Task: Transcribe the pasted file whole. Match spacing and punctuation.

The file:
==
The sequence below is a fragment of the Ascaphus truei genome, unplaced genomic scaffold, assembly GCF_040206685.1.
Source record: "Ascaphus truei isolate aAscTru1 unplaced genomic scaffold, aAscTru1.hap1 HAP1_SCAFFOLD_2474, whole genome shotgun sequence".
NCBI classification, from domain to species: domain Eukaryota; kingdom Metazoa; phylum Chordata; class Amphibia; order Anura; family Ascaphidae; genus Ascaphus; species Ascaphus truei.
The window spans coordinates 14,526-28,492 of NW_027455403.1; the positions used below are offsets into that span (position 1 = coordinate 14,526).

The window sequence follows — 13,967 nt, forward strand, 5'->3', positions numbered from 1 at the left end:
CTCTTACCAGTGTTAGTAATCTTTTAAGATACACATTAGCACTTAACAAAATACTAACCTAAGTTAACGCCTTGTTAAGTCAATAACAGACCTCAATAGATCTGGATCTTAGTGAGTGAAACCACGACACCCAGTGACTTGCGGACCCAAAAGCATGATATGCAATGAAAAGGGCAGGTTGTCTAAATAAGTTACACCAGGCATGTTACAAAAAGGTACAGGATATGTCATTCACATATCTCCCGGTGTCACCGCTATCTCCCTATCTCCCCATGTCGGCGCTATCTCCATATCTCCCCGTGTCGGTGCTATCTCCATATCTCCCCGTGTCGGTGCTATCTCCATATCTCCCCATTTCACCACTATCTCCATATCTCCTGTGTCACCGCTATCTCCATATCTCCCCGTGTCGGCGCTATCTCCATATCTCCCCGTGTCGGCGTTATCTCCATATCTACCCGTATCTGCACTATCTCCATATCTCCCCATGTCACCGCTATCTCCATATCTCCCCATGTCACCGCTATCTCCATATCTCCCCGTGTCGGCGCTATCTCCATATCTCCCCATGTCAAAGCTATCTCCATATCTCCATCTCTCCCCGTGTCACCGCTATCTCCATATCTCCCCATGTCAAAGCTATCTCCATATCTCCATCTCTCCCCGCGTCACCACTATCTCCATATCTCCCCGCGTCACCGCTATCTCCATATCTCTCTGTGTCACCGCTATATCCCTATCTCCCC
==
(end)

The sequence below is a fragment of the Ascaphus truei genome, unplaced genomic scaffold, assembly GCF_040206685.1.
Source record: "Ascaphus truei isolate aAscTru1 unplaced genomic scaffold, aAscTru1.hap1 HAP1_SCAFFOLD_2474, whole genome shotgun sequence".
NCBI classification, from domain to species: domain Eukaryota; kingdom Metazoa; phylum Chordata; class Amphibia; order Anura; family Ascaphidae; genus Ascaphus; species Ascaphus truei.
The window spans coordinates 14,526-28,492 of NW_027455403.1; the positions used below are offsets into that span (position 1 = coordinate 14,526).

The window sequence follows — 13,967 nt, forward strand, 5'->3', positions numbered from 1 at the left end:
CTCTTACCAGTGTTAGTAATCTTTTAAGATACACATTAGCACTTAACAAAATACTAACCTAAGTTAACGCCTTGTTAAGTCAATAACAGACCTCAATAGATCTGGATCTTAGTGAGTGAAACCACGACACCCAGTGACTTGCGGACCCAAAAGCATGATATGCAATGAAAAGGGCAGGTTGTCTAAATAAGTTACACCAGGCATGTTACAAAAAGGTACAGGATATGTCATTCACATATCTCCCGGTGTCACCGCTATCTCCCTATCTCCCCATGTCGGCGCTATCTCCATATCTCCCCGTGTCGGTGCTATCTCCATATCTCCCCGTGTCGGTGCTATCTCCATATCTCCCCATTTCACCACTATCTCCATATCTCCTGTGTCACCGCTATCTCCATATCTCCCCGTGTCGGCGCTATCTCCATATCTCCCCGTGTCGGCGTTATCTCCATATCTACCCGTATCTGCACTATCTCCATATCTCCCCATGTCACCGCTATCTCCATATCTCCCCATGTCACCGCTATCTCCATATCTCCCCGTGTCGGCGCTATCTCCATATCTCCCCATGTCAAAGCTATCTCCATATCTCCATCTCTCCCCGTGTCACCGCTATCTCCATATCTCCCCATGTCAAAGCTATCTCCATATCTCCATCTCTCCCCGCGTCACCACTATCTCCATATCTCCCCGCGTCACCGCTATCTCCATATCTCTCTGTGTCACCGCTATATCCCTATCTCCCC